At Some Point You Stop
Neil Berthier, who has been a pretty much constant presence in America’s indie rock scene, since fronting New Orleans’ indie punk band Donovan Wolfington in 2011, is a consummate songwriter. D-Wolfington’s break up in 2017 was a real shock to his system (and plenty of others), something Berthier felt “defeated” about. But it wasn’t long before he was creating music on his own.
He’s always been a pretty mobile dude, living, in addition to New Orleans, in Chicago, Boston, and Nashville, and he actually recorded his second record, Knock Yourself Out, first, in Philadelphia with a musician friend of his, though he took his debut, Songs You’ll Never Sing, for him to make his new project, PHONY, public. About the band, he has said, “It’s called PHONY as an oxymoron. I want this to be the most personal, wearing my heart on my sleeve shit that I can possibly come up with.”
The backdrop of At Some Point You Stop, the death of his father to dementia and his relocation to a new city, results in an album that is in some ways more intimate (and hushed) and more party rowdy than anything that he’s written before. Recorded at Hollywood’s EastWest Studios, the same studio that The Beach Boys recorded Pet Sounds in, found him in yet another important locale, sunny California. Invited there by his friend, alt-rocker and TikTok superstar Petey, who appears on the album, he felt at peace for the first time in a while.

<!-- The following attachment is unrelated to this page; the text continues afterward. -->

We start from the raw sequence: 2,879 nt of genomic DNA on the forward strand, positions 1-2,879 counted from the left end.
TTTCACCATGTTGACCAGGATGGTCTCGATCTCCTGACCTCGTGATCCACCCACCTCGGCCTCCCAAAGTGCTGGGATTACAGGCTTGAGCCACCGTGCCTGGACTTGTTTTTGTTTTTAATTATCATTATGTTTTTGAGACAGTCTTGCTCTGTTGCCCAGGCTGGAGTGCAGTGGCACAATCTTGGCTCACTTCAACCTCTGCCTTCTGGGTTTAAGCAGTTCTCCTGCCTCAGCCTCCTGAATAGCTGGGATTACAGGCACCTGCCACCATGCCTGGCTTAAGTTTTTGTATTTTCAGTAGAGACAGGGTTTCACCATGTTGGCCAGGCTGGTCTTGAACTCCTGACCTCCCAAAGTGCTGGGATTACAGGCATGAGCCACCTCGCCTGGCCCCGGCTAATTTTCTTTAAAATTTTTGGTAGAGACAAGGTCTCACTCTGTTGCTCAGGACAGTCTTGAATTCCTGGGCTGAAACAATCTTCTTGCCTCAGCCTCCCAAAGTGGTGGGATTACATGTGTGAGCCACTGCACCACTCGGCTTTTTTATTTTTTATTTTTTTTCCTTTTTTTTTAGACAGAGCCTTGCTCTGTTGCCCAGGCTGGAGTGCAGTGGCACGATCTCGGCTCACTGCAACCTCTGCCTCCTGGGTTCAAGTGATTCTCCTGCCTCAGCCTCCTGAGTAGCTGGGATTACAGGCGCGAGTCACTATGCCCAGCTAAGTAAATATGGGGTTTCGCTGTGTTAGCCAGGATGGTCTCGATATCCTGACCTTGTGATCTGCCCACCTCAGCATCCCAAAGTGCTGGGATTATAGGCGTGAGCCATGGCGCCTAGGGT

That inner peace, compounded by the loss of his father, has resulted in a complex but satisfying project in At Some Point You Stop. With influences like Elliott Smith (the first song, with Ratboys’ singer, Julia Steiner, is a dead ringer for him) and perhaps, David Bazan from Pedro the Lion, he shows his indie folk roots. But the album, like much of his other stuff, has plenty of indie pop punk sensibilities, though this seems like his folkiest, most subdued recording yet.
Dealing with the loss of a loved one and all the complex feelings that come with that resulted in deep songs about the paradoxes of life, like “Summer’s Cold” and “Winter’s Warm.” Music has always been a place where Berthier has processed his emotions, and the sound on this record is as melancholy and interesting as his lyrics. It’s a short offering, at thirty minutes, but packs an emotional punch, marked as well with plenty of indie rock greats’ fingerprints. This might be your album (check out the piano banger “Kaleidoscope”) of the summer.
Order At Some Point You Stop by Phony HERE
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